Discover the Legacy
The Hudson’s Bay Company Gallery is the showcase for ‘Manitoba’s National Treasure’ the Hudson’s Bay Company Museum Collection. The Collection was gifted to the Museum in 1994, together with the Company’s commitment to ensure its future care. The new wing, which houses the Collection, was completed in 1998 paving the way for development of the public gallery.
With new interpretive links to the Nonsuch Gallery, the Hudson’s Bay Company Gallery tells the story of one of the oldest commercial enterprises still in existence and the incredible impact of its commercial undertaking on the history of Canada.
The artifacts reveal an amazing story that includes the quest for the fabled North West Passage and the establishment of a trading empire encompassing a vast area from Labrador to Vancouver Island to what is now the northwestern United States, even touching on Alaska, Kamchatka, Hawaii and China.
Visitors to the gallery will enjoy highlights from this unique Museum Collection and discover the past throughout the lives of the remarkable people who worked in the world of the western fur trade.
The daily activities, partnerships and legendary deeds portrayed in the Gallery bring to life the history of northwestern North America and the building of the Canadian nation from sea to sea to sea.
How the Collection Began
On May 2, 1920, The Hudson’s Bay Company marked the 250th anniversary of the granting of the Charter to “The Governor and Company of Adventurers of England Trading into Hudson’s Bay” by King Charles II. The Company celebrated this event by publishing the first issue of the Beaver Magazine; preparing a short history of the company; holding commemorative events at Lower Fort Garry; and by contracting Francis David Wilson, a former District manager for James Bay “to collect historical relics, lore, and souvenirs of the early history of the Company” for a museum.
The collecting of natural history specimens, human history artifacts and visual material relating the Company’s activities in North America was well established by the twentieth century. Not only had the Company acquired materials for exhibition at its London headquarters, but many of its North American employees accumulated their own private collections. Sir George Simpson, Governor of the Northern Department from 1821 to 1826 and of the trading territories in British North America until 1860, not only acquired materials for his personal collection, but was also a patron of Canadian artist Paul Kane and ordered both artwork and “curiosities of the country” reflecting the natural history and lives of Aboriginal nations in the western regions of Rupert’s Land.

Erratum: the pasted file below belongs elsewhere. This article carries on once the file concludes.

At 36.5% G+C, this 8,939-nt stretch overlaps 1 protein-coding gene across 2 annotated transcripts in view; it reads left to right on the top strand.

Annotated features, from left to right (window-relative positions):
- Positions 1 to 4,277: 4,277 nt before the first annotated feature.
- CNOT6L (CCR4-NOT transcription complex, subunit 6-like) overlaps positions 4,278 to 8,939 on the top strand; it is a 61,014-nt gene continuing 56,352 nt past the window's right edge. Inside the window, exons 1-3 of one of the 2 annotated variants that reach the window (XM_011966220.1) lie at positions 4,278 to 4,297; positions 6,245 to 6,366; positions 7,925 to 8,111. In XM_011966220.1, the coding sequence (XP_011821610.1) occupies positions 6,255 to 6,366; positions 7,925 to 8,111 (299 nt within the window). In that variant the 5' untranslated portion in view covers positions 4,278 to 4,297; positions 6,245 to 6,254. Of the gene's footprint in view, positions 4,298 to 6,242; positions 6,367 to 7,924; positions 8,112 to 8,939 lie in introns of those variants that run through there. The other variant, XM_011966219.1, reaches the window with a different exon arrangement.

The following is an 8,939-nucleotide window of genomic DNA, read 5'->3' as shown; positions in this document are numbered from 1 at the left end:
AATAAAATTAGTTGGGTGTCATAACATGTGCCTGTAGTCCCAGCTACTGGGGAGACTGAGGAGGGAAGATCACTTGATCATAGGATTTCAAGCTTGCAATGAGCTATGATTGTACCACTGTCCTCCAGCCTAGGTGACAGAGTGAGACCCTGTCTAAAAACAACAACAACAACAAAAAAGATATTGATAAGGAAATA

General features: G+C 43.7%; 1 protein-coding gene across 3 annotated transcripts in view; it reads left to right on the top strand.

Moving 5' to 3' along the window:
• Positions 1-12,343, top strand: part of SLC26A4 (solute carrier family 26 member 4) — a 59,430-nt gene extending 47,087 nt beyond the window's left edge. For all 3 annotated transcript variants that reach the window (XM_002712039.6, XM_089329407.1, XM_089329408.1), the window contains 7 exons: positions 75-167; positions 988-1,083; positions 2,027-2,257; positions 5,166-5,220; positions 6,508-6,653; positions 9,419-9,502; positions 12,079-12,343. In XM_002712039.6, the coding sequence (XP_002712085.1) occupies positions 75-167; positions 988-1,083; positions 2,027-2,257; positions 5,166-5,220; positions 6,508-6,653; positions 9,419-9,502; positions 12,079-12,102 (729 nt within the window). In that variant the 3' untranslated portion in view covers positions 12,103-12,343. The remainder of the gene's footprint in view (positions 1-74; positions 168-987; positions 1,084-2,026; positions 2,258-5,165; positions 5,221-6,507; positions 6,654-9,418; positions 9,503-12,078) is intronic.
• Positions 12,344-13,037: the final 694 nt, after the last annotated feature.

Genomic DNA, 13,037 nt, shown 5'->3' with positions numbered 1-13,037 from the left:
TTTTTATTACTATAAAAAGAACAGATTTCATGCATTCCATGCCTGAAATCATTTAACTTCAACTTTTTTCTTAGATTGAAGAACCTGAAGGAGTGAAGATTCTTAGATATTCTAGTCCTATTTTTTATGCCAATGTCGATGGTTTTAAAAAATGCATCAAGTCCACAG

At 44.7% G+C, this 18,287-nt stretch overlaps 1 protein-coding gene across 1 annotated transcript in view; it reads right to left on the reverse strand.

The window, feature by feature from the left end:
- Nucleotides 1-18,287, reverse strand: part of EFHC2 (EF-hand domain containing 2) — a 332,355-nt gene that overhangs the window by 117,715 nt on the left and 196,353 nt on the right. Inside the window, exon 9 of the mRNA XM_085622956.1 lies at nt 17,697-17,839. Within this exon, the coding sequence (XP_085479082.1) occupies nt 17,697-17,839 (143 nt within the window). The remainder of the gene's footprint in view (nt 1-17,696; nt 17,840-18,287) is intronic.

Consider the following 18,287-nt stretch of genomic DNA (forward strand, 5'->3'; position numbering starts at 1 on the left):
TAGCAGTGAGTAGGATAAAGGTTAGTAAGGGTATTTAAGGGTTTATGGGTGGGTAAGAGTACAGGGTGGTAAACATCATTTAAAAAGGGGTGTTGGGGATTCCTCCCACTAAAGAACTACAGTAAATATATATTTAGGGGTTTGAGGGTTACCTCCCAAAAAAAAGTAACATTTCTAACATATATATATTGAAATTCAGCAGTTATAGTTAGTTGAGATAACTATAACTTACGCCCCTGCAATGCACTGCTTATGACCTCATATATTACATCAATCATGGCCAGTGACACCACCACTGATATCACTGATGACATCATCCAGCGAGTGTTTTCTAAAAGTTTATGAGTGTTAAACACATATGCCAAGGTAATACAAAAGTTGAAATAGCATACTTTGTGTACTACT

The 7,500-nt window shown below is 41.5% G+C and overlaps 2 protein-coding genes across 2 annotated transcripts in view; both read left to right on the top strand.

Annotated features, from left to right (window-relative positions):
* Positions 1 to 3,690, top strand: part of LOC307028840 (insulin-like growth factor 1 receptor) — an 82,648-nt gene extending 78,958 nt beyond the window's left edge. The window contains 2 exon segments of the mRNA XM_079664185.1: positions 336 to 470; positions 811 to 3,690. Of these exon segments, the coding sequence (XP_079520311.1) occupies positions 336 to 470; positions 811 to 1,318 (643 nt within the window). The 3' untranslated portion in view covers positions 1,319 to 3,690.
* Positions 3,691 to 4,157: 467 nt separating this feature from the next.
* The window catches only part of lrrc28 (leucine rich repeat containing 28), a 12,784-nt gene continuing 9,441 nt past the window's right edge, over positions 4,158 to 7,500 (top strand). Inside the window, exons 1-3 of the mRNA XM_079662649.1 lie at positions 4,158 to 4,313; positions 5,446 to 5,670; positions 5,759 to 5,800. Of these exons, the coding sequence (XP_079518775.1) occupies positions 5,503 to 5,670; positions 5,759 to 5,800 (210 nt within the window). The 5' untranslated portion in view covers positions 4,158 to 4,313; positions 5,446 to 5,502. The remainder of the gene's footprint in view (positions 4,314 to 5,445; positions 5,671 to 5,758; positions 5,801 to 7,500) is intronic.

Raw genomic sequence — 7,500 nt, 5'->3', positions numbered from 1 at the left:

In addition to preserving a record of the Hudson’s Bay Company’s contribution to the development of British North America for posterity, the collections and their exhibition were considered to be the Company’s legacy to all Canadians.
In June 1922, the Hudson’s Bay Company installed a major exhibition of material at its Main Street store in Winnipeg, and by 1926, the museum exhibition was housed in new quarters at the present store on Portage Avenue. The objective of the exhibition was “to depict by means of relics, pictures, documents, models, etcetera, the history of the Hudson’s Bay Company, life in the fur trade, the story of pioneer settlers and the customs, dress and industries of the Aboriginal tribes.”
The Hudson’s Bay Company cared for the collections in a professional manner, employing the museological thinking and standards of the day. The exhibition became one of the first major public museums in Western Canada.
The initial collections were regarded only as a beginning to future acquisitions. A general appeal was made to friends both within and outside the service of the Hudson’s Bay Company for objects to fill in the gaps.
About the HBC Collection
The Hudson’s Bay Company Museum Collection is Manitoba’s National Treasure and it spans three centuries of the Company’s colourful history and contains more than 10,000 artifacts. Initiated by the Company officials in 1920, the Collection is one of the world’s most significant historic resources.
One-half of the Collection originated in First Nations, Métis and Inuit communities and illustrates traditional lifestyles and unique adaptations to the world of the commercial fur trade.
These artifacts were acquired by the Hudson’s Bay Company through purchase, trade, ceremonial gift exchange and donations from fur traders and their families.
A Fine Art Collection features 17th century antique maps and watercolours by Peter Rindisbacher painted at Red River in the 1820s. Twentieth century works of Canadian artist John Innes, Inuit carvings and prints are among the treasures.
In 1994, the Hudson’s Bay Company donated its historic Museum Collection to The Manitoba Museum for the benefit of all Canadians. This “gift to the nation” was made with a commitment to ensure its future care and accessibility. The Museum has mounted two exhibitions of the Collection, the first in 1995 and the second in 1997. His Royal Highness the Prince of Wales dedicated the new museum facility in 1996, the building to house the Collection, research facility and public gallery was complete in 1998 and the Hudson’s Bay Company Gallery opened May 2, 2000.
The gift of the Hudson’s Bay Company Museum Collection and its supporting funding is the largest corporate donation ever received by the Museum. Together with the Nonsuch replica, the Hudson’s Bay Company Museum Collection establishes the Museum as an international centre for northwestern North American fur trade research, and a major cultural tourism destination.
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